• Evan Torner – 1980s German Cyberpunk Cinema: Kamikaze 1989 and Nuclearvision
  • Mark Bould – Afrocyberpunk Cinema: The Postcolony Finds its own Use  for Things
  • Anna  McFarlane – Cyberpunk and “Science Fiction Realism”  in Kathryn Bigelow’s Strange Days and  Zero Dark Thirty
  • Sherryl  Vint – Cyberwar: The Convergence of Virtual and Material  Battlefields in Cyberpunk Cinema
  • Lars Schmeink – Afterthoughts: Cyberpunk Engagements with Countervisuality

Words of Praise

Gerry Canavan, Assistant Professor of English, Marquette University

Since its inception, cyberpunk has been haunted by the notion that it represents only a very brief moment of the science fictional imagination, a moment which quickly passed. Murphy and Schmeink’s smart collection proves the opposite is true: cyberpunk never ended, and in fact its vast transmedia landscape of images, icons, visual artifacts, and technological apparatuses has completely taken over our world.

 Kathryn E. Heffner, Oberman Center for Advanced Studies, University of Iowa

This collection demonstrates the breadth and depth of the subgenre through intriguing and accessible essays on the diversity of cyberpunk media, offering unique and important new arguments about the visuality of cyberpunk.

Stacy Gillis, Lecturer in Modern and Contemporary Literature, Newcastle University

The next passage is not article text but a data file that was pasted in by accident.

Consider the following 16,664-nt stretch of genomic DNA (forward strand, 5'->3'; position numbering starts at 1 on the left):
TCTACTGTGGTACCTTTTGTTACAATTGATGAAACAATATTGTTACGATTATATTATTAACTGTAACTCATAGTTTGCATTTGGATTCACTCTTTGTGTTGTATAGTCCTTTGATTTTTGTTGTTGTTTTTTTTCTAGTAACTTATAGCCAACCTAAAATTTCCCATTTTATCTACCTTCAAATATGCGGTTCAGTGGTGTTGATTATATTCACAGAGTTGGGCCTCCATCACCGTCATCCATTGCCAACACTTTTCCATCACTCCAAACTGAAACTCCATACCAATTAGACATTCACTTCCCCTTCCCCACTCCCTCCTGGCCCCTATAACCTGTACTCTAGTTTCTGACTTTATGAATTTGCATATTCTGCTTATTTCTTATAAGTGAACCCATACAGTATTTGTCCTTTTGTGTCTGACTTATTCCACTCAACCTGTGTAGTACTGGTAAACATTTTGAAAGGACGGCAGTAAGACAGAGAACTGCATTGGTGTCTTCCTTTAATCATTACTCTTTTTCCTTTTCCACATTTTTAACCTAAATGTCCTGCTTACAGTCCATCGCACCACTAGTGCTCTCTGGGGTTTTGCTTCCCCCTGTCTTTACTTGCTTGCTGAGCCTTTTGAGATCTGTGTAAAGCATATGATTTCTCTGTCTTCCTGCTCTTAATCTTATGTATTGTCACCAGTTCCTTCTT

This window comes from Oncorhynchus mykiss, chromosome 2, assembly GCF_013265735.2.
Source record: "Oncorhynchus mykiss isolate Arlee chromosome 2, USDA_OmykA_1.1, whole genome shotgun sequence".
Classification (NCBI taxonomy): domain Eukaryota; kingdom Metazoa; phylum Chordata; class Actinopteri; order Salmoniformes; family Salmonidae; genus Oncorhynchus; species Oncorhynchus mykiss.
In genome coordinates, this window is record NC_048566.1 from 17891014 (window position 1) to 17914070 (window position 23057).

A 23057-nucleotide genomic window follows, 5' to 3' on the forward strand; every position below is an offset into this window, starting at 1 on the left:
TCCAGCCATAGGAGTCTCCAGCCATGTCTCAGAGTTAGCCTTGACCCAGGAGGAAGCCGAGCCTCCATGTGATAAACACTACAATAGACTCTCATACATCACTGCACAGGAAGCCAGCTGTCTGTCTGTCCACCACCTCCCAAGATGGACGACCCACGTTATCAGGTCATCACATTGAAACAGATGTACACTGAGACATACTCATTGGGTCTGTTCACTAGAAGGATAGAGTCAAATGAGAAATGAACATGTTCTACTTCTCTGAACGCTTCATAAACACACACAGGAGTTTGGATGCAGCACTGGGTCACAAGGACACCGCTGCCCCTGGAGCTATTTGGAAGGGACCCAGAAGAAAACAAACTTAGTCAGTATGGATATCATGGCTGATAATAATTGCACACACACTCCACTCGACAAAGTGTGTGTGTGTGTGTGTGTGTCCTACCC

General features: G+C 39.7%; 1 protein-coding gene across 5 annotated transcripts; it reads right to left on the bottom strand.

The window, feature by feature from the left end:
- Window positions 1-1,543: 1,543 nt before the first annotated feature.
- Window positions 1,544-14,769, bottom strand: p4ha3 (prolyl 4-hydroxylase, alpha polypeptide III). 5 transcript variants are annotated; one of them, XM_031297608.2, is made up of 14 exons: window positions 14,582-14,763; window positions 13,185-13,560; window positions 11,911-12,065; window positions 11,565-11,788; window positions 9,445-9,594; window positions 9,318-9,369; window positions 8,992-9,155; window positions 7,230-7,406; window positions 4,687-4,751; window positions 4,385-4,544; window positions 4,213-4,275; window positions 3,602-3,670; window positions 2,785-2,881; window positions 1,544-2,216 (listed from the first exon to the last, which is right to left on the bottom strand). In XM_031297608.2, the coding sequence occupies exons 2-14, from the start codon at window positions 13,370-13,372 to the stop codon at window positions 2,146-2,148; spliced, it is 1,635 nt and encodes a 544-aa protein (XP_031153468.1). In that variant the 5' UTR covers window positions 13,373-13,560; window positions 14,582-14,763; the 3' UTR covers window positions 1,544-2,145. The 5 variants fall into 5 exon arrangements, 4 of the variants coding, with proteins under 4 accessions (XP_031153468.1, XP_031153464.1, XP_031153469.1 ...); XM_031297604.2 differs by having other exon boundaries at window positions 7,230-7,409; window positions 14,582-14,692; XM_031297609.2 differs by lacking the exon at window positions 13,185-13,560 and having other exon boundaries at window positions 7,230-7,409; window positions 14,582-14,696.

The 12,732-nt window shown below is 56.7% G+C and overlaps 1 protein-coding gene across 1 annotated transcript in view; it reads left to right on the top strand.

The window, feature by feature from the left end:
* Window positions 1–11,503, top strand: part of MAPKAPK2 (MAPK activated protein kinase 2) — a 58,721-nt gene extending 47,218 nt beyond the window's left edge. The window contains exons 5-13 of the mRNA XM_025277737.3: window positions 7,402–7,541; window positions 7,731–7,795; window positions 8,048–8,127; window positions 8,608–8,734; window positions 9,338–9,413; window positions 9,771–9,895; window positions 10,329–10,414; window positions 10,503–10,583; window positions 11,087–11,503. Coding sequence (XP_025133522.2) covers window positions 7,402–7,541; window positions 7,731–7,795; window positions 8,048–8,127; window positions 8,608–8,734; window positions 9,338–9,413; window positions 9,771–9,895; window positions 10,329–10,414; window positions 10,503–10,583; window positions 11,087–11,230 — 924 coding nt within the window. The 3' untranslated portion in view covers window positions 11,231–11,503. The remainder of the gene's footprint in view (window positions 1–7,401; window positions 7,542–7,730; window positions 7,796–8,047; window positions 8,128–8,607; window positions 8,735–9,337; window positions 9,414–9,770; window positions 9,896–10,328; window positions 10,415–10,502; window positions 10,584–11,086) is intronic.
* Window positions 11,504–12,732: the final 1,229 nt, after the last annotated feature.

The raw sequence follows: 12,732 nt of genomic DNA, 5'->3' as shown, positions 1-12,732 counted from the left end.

The report of cyberpunk’s death was an exaggeration, clearly, as the essays in this vibrant collection demonstrate. The ambiguities, complexities and excitements of this intermedial genre are explored here in riveting detail: the legacy of Gibson’s ‘lines of light’ are demonstrated to be, indeed, unthinkably complex.

 Thomas Foster, Professor of English, University of Washington

In addition to offering the fullest documentation to date of the range of visual media infiltrated by and responsive to the cyberpunk aesthetic, this collection offers bold new arguments about the relation between print and visual narratives and the convergent, cross-media character of contemporary science fiction in general.

Janine Leona Schleicher, Film Studies, Frei Universität Berlin
zum Essay “Afterthoughts”:

Schmeinks […] konziser Schlusstext fasst die vergangenen Beiträge in jeweils kurzer Erwähnung noch einmal zusammen und integriert sie in seine Argumentation von Cyberpunk als countervisuality im Spätkapitalismus, der in einer post-panoptischen Welt die Möglichkeit bietet, als Subjekt die Autorität über das Sehen und die Interpretation des Gesehenen zurückzugewinnen.

zum gesamten Band:

Gerahmt und miteinander in Verbindung gesetzt durch die jeden Teil einführenden Überlegungen der Herausgeber ergibt sich insgesamt eine kohärente und überzeugende Argumentation, die die Visualität des Cyberpunk medienübergreifend in den Vordergrund stellt und im aktuellen Zeit- und Kulturgeschehen verortet.


Janine Leona Schleicher in Zeitschrift für Fantastikforschung, vol.7, no. 1, 2019, pp. 1–7. (Link)

Kathryn E. Heffner in Foundation: The International Review of Science Fiction, vol. 48, no.2, 2019, pp. 103–04. (Link)

The book is available in both paperback and hardcover. To order the book, go to the publisher’s website or visit Amazon.